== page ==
Also out from Warner Home Video today, in much wider release on DVD and Blu-ray/DVD combo, is this year's Liam Neeson neo-Eurospy romp, Unknown. I never got around to reviewing Unknown when it was in theaters, but I really enjoyed it.  It's not just Taken in Berlin, as the advertising campaign tried so hard to make us believe.  That shorthand actually did the movie a disservice, because Unknown is a bit more cerebral than Taken.  (A bit!) It's not an out-and-out action movie, so those expecting Neeson to kick as much ass as he did in Taken were in for a bit of a letdown.  It is a pretty cool thriller in its own right, though!  The wintery Berlin locations are shown to maximum advantage, as is Diane Kruger, who ably makes the case that she deserves further consideration as a future Bond Girl.  There are also some cool car chases and crashes. The script, co-written by John Le Carré's son, Stephen Cornwell, plays fair with the audience, and I was surprised by a twist that was actually earned and managed quite well to explain a pretty preposterous set-up in a satisfying manner. (I have no idea how faithful it is to the novel by Didier van Cauwelaert upon which it's based.) Extras, unfortunately, are pretty scarce on both releases. The BD includes the featurettes "Unknown: What is Known?" and "Liam Neeson: Known Action Hero" as well as a digital copy of the film; to the undoubted ire of those without Blu-ray players, the DVD includes only the first featurette.  DVD buyers shouldn't worry, though.  They're really not missing out on anything.  Both EPK featurettes are extremely brief, and despite that brevity still manage to cover some of the same ground. Still, this movie is worthwhile even without good bonus material. If you missed Unknown in theaters, definitely give it a try on disc. I'll be posting a full review shortly. Own it on Blu-ray for $35.99 (or just $22.99 currently from Amazon) or DVD for $28.99 (or just $14.99 from Amazon right now).

Finally, Olive Films, who have licensed a lot of cool catalog titles from Paramount, bring us the 1986 WWII spy miniseries Monte Carlo on DVD today. Based on the novel by Stephen Sheppard, Monte Carlo follows the rich and famous as they mingle with international spies in the glamorous titular city during the months leading up to the second World War. Joan Collins stars as a cabaret singer who moonlights for British Intelligence; Peter Vaughn plays her German rival (rival spy, that is; not rival cabaret performer), Malcolm McDowell is no doubt someone shady, and George Hamilton is the American playboy novelist mixed up in the middle of it all. I have a secret soft spot for Eighties miniseries and an even more secret (and guilty) soft spot for the ageless Joan Collins, so I'm intrigued by this one. Retail for the 2-disc set is $39.99, but of course it can be had for slightly less on Amazon.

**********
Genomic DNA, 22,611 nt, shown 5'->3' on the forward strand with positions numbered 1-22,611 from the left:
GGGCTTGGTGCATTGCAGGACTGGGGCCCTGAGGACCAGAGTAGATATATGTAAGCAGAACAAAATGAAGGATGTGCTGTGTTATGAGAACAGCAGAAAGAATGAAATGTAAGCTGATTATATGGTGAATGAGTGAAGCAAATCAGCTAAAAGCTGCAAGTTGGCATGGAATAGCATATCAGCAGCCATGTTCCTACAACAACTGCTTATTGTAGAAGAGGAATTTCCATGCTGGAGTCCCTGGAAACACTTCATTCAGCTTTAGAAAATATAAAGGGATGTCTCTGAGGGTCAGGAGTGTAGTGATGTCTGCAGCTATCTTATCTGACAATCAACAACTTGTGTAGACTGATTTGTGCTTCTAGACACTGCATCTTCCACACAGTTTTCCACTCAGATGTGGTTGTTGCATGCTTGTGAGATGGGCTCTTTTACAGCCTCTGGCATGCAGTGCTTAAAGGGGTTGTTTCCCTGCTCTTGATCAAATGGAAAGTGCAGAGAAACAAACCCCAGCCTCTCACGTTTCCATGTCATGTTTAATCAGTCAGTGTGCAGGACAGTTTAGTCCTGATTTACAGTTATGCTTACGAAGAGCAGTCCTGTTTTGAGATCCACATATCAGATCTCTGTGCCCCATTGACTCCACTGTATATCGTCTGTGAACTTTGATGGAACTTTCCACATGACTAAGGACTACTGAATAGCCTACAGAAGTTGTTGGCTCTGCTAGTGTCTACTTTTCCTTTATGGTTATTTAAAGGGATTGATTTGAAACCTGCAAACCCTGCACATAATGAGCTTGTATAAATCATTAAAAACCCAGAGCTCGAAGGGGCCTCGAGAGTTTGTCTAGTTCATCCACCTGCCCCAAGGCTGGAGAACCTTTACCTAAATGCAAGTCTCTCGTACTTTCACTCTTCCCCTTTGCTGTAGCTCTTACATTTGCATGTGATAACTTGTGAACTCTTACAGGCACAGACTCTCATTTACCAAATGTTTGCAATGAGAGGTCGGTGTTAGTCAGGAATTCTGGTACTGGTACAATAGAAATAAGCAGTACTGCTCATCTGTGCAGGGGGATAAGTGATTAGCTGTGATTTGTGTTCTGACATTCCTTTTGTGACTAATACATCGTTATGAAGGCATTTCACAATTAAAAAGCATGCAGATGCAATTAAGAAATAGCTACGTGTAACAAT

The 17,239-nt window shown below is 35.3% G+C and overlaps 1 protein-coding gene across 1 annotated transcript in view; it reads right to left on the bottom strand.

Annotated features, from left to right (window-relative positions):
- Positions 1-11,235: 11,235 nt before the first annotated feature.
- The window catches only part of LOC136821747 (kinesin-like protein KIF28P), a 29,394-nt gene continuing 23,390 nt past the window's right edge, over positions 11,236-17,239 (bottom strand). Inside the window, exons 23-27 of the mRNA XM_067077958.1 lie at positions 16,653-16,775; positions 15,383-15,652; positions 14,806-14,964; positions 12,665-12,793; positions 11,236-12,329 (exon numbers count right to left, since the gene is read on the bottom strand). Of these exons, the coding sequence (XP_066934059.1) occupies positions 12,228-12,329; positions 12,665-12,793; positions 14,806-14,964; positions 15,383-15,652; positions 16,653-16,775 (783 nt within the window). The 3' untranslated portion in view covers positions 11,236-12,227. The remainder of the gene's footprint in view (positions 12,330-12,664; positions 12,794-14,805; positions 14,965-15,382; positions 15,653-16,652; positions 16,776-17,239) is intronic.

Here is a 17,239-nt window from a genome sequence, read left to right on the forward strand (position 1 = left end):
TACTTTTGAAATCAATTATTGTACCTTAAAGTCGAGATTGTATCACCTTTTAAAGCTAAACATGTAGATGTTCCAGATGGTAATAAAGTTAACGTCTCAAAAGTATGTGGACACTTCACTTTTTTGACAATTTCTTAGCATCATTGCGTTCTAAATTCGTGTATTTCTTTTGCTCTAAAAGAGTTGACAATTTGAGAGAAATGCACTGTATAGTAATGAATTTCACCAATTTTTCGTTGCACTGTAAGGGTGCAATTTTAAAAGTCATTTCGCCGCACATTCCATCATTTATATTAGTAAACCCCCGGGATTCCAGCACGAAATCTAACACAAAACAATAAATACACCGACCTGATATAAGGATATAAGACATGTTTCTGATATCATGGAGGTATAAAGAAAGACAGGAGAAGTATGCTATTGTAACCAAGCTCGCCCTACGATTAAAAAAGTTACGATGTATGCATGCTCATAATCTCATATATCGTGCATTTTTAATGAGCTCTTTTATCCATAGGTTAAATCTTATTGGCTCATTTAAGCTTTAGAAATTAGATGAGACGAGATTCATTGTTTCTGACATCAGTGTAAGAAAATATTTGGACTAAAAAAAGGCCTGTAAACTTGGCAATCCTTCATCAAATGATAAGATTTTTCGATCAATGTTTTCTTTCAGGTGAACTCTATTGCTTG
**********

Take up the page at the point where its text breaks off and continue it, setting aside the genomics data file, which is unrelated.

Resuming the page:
In addition to Monte Carlo, Olive has one more Joan Collins miniseries out today that might interest spy fans, though it's not itself a spy story. Sins, based on a Judith Gould novel, is notable here because it co-stars Timothy Dalton (immediately prior to becoming Bond) as Collins' unstable brother who's spent half his life in mental institutions. Lauren Hutton (who's also in Monte Carlo) and Gene Kelly (yes, Gene Kelly) also appear. Sins is also a 2-disc set with the same SRP of $39.99.

1 comment:

Christopher said...

Great to see the George Saunders "Saint" movies on DVD (and would love to see more RKO mysterys from the 30's and 40's) but you're right- the exclusion of "The Saint In New York" is disappointing. I, too, am partial to Louis Hayward's somewhat crazed take on Simon Templar and the first entry is clearly the best.

So what's coming down the pike? The "Other Saint Movie" collection with Hayward and Sinclair? Clearly, a complete box set with all 9 movies would be less problematic. But hey, I'm just a movie buff, not a corporate exec.